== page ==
The DOJ has pulled the trigger and filed an antitrust lawsuit regarding e-book pricing against Apple and a number of major New York-based commercial trade publishers. U.S. v. Apple, Inc., et al., No. 12cv2826 (S.D.N.Y. 11 Apr 2012) (PDF). It's about bloody time... and the suit means both much less and much more than it's being spun as.
First, consider some of the procedural and prudential limits on this lawsuit that make it a less-than-complete solution to any of the problems that led to it. It does not include Amazon or any other e-book vendor; it does not include other major trade publishers, such as Wiley (all those For Dummies books), nor nontrade publishers; it does not concern any price-fixing arrangement other than the price offered to consumers for electronic trade books, nor any other competition-restricting arrangements directly related to those prices; it does not concern the relationship of e-book pricing to printed book pricing or distribution methods; it does not concern non-trade books, whatever they might be (see below). These are all critical and important exclusions. Some of them are wise; some of them are stupid, but required by precedent; and some of them... are just stupid.
Second, this concerns a per se violation of § 1 of the Sherman Act (codified at 15 U.S.C. § 1), so market definition is much less of an issue than it would otherwise be. It's not relevant to prove liability — but it is necessary to fashion a remedy. Here, I am much less than satisfied with the government's complaint (¶¶ 99104) and cursory analysis. Admittedly, the statement in the complaint is all that is necessary at this stage of the litigation, but the inconsistent rhetoric in that passage indicates that the drafters of the complaint did not give sufficient consideration to what they were doing... and do not understand trade publishing, as all they did was substitute one set of technical terms for another. Nowhere in the complaint is there any sense of what "trade publishing" means either in a general sense or otherwise. This will be a critical battle later, as the place of e-books in and related to print trade publishing is going to be a major limitation on the action. Consider whether each (or any) of the following are "trade e-books.... for sale to consumers" (¶ 99):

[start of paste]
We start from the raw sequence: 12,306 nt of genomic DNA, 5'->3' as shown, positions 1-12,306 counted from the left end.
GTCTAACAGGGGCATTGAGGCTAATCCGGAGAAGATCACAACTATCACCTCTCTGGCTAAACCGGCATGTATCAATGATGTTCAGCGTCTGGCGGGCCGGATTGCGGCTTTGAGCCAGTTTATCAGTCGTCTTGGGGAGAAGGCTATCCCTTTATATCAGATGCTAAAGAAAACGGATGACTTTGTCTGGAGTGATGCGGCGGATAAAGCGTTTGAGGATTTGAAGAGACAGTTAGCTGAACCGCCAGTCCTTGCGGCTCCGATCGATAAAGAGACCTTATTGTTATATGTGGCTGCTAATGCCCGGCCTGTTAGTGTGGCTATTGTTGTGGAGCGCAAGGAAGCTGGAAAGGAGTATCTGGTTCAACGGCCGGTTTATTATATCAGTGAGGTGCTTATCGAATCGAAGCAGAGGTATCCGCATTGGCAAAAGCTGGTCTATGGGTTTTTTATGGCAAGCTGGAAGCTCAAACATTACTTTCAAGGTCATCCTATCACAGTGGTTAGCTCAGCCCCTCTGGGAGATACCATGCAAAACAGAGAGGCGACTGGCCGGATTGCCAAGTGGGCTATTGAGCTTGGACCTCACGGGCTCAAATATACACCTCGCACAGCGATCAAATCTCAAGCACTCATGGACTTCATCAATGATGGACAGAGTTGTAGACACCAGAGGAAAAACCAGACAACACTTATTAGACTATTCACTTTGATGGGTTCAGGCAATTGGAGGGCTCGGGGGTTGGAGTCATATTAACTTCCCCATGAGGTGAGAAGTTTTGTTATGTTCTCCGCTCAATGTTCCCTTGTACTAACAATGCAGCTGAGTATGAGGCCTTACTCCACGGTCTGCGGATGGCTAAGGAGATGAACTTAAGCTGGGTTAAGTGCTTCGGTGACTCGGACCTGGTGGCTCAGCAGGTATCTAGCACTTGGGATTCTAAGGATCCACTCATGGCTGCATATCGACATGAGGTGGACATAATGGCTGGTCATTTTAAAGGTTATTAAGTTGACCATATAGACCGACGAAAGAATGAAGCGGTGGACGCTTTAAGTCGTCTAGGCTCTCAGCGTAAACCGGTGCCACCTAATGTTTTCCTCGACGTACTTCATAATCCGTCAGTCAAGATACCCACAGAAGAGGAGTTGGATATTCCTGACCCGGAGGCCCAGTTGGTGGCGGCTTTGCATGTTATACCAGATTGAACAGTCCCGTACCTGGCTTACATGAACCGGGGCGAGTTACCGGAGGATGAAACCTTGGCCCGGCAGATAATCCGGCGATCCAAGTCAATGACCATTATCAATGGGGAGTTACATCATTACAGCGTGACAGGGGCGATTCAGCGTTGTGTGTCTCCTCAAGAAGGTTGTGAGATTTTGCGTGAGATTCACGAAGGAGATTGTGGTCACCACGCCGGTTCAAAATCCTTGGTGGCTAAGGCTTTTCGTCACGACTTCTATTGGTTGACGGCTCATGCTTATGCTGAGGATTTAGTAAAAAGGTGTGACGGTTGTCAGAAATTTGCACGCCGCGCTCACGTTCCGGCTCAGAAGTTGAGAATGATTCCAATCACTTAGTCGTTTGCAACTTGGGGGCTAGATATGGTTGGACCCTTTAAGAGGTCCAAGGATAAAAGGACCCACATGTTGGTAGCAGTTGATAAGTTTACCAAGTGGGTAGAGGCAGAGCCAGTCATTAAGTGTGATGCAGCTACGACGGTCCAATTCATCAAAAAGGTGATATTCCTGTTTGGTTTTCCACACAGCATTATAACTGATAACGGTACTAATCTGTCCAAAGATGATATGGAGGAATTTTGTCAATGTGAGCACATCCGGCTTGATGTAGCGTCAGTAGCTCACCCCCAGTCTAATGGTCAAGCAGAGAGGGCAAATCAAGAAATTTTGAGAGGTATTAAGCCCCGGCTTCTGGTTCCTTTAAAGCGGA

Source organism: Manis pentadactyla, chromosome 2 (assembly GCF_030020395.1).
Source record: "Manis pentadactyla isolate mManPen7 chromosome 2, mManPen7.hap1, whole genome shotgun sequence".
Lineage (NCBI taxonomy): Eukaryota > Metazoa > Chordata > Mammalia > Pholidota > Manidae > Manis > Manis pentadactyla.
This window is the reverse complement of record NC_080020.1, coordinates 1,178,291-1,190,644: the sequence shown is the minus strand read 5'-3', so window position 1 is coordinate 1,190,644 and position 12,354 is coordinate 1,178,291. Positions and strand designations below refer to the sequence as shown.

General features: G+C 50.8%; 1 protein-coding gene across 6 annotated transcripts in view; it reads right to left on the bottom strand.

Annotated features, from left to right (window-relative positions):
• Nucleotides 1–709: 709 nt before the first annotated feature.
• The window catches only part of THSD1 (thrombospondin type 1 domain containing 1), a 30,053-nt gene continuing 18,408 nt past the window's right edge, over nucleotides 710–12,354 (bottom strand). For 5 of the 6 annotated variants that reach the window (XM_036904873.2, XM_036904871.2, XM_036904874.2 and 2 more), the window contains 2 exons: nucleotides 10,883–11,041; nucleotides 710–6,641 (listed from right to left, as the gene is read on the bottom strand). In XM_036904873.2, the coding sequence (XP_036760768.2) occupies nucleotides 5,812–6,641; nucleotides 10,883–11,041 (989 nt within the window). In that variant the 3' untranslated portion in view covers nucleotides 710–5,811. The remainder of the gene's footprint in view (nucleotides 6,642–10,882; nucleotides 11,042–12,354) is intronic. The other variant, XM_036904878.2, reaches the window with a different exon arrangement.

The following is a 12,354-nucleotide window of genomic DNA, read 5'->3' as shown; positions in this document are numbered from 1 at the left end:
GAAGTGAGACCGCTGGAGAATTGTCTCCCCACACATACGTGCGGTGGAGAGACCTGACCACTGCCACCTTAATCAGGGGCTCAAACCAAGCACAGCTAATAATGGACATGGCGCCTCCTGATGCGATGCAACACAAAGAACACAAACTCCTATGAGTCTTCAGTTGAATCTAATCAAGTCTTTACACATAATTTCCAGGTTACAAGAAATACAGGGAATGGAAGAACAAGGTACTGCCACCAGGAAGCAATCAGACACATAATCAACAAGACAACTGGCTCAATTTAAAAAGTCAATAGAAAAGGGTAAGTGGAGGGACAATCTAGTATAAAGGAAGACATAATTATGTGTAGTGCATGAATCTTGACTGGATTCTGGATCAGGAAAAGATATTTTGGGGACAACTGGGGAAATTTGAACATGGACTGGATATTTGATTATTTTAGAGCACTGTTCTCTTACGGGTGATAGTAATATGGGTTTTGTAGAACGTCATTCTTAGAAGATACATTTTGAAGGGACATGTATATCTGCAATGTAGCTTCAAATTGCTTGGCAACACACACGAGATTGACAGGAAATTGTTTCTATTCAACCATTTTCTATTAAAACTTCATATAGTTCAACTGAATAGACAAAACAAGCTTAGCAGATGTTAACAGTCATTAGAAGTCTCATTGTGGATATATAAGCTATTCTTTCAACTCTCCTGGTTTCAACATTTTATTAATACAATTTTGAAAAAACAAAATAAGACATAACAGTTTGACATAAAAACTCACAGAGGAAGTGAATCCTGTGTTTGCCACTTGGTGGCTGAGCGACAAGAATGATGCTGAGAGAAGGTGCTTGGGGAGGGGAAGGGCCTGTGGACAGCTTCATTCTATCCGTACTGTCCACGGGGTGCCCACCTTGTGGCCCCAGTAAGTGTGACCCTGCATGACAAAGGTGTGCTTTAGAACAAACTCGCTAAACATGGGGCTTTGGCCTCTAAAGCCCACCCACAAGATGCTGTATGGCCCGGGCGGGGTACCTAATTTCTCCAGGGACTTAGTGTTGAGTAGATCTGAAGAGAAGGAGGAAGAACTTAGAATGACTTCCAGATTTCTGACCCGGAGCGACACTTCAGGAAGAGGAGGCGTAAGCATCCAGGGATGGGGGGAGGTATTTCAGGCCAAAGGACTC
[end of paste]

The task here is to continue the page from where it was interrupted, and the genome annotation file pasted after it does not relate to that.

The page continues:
- A movie tie-in edition of a previously published novel, with or without extra material from the author and/or third parties... or, perhaps, a code entitling the purchaser to a discount on a DVD of the movie
- A self-published self-help book aimed at those with a narrow range of conditions, circumstances, or objectives that is picked up by one of the commercial publishers and entered into that publisher's catalog... but is virtually never made available (in print form) through any general trade vendor except Apple and/or Amazon, but instead only through specialist vendors
- A fictional work of "literary merit" in copyright that is incidentally sold in stores, but the vast majority of sales for which are as college-level required books for specific courses, and when sold to consumers of their own free choice is usually special-ordered
- An early work in a series or other multiwork contract that is being kept "in print" only through a strained interpretation of the underlying contract by the commercial trade publisher so as to prevent the author from effectively moving to a different publisher, and that shows no commercially reasonable level of sales to consumers (or, perhaps, any sales at all to consumers at any price)